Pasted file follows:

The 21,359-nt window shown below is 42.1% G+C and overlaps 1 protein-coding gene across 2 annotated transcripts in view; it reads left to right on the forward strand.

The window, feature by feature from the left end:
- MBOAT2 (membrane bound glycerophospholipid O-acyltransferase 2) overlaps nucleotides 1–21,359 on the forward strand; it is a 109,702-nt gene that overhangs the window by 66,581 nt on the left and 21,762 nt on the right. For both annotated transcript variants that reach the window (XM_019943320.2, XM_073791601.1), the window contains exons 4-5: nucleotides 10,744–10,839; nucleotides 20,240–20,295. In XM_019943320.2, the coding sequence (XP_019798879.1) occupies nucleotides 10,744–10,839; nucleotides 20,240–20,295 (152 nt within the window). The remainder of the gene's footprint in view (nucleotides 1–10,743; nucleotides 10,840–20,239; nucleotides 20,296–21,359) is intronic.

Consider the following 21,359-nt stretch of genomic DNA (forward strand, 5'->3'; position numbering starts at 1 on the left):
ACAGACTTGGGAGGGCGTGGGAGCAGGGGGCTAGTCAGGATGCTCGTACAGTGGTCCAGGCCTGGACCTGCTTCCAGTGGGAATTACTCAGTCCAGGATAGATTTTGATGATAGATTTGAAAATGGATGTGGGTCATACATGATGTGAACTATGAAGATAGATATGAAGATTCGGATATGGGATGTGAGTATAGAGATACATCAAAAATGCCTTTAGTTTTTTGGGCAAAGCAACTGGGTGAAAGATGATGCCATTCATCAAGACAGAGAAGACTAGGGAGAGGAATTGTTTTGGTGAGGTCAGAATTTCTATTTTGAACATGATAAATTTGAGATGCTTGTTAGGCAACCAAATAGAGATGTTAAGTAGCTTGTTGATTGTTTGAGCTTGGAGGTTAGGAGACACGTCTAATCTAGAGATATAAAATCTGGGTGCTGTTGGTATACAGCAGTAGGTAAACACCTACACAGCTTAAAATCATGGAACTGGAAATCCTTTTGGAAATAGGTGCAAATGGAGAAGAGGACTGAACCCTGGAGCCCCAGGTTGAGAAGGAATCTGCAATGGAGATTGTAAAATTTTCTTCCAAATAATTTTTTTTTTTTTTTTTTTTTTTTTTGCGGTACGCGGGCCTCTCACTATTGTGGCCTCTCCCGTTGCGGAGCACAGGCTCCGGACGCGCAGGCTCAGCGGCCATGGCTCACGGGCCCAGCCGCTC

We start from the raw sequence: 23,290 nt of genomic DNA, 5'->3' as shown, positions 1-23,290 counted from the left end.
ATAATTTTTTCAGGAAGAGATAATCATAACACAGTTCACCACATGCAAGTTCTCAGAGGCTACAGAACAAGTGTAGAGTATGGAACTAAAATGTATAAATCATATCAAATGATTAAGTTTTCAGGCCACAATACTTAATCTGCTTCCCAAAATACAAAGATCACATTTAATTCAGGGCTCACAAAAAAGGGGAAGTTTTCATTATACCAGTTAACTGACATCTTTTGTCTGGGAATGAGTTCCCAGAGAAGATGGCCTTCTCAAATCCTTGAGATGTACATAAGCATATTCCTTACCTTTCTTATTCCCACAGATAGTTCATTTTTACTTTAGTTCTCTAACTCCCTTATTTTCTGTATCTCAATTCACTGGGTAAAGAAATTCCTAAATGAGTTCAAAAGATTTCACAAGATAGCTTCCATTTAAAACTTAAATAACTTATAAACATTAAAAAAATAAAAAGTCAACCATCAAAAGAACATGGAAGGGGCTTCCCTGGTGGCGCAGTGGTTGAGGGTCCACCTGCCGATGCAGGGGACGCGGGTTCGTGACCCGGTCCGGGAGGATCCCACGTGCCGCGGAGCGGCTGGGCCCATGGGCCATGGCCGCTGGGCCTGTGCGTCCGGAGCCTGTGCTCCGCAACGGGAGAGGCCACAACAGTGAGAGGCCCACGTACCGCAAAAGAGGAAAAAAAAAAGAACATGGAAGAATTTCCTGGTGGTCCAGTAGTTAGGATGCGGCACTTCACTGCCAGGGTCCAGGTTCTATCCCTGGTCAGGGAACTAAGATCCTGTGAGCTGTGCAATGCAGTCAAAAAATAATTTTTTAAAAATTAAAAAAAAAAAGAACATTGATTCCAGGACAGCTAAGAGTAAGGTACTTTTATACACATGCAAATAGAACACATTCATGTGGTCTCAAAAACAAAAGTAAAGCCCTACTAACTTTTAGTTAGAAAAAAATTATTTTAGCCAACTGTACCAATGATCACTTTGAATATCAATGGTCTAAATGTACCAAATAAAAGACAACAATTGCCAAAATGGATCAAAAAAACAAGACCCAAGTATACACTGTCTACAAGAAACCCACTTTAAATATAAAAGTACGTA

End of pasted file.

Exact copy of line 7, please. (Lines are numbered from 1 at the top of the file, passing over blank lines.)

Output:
ATAATTTTTTCAGGAAGAGATAATCATAACACAGTTCACCACATGCAAGTTCTCAGAGGCTACAGAACAAGTGTAGAGTATGGAACTAAAATGTATAAATCATATCAAATGATTAAGTTTTCAGGCCACAATACTTAATCTGCTTCCCAAAATACAAAGATCACATTTAATTCAGGGCTCACAAAAAAGGGGAAGTTTTCATTATACCAGTTAACTGACATCTTTTGTCTGGGAATGAGTTCCCAGAGAAGATGGCCTTCTCAAATCCTTGAGATGTACATAAGCATATTCCTTACCTTTCTTATTCCCACAGATAGTTCATTTTTACTTTAGTTCTCTAACTCCCTTATTTTCTGTATCTCAATTCACTGGGTAAAGAAATTCCTAAATGAGTTCAAAAGATTTCACAAGATAGCTTCCATTTAAAACTTAAATAACTTATAAACATTAAAAAAATAAAAAGTCAACCATCAAAAGAACATGGAAGGGGCTTCCCTGGTGGCGCAGTGGTTGAGGGTCCACCTGCCGATGCAGGGGACGCGGGTTCGTGACCCGGTCCGGGAGGATCCCACGTGCCGCGGAGCGGCTGGGCCCATGGGCCATGGCCGCTGGGCCTGTGCGTCCGGAGCCTGTGCTCCGCAACGGGAGAGGCCACAACAGTGAGAGGCCCACGTACCGCAAAAGAGGAAAAAAAAAAGAACATGGAAGAATTTCCTGGTGGTCCAGTAGTTAGGATGCGGCACTTCACTGCCAGGGTCCAGGTTCTATCCCTGGTCAGGGAACTAAGATCCTGTGAGCTGTGCAATGCAGTCAAAAAATAATTTTTTAAAAATTAAAAAAAAAAAGAACATTGATTCCAGGACAGCTAAGAGTAAGGTACTTTTATACACATGCAAATAGAACACATTCATGTGGTCTCAAAAACAAAAGTAAAGCCCTACTAACTTTTAGTTAGAAAAAAATTATTTTAGCCAACTGTACCAATGATCACTTTGAATATCAATGGTCTAAATGTACCAAATAAAAGACAACAATTGCCAAAATGGATCAAAAAAACAAGACCCAAGTATACACTGTCTACAAGAAACCCACTTTAAATATAAAAGTACGTA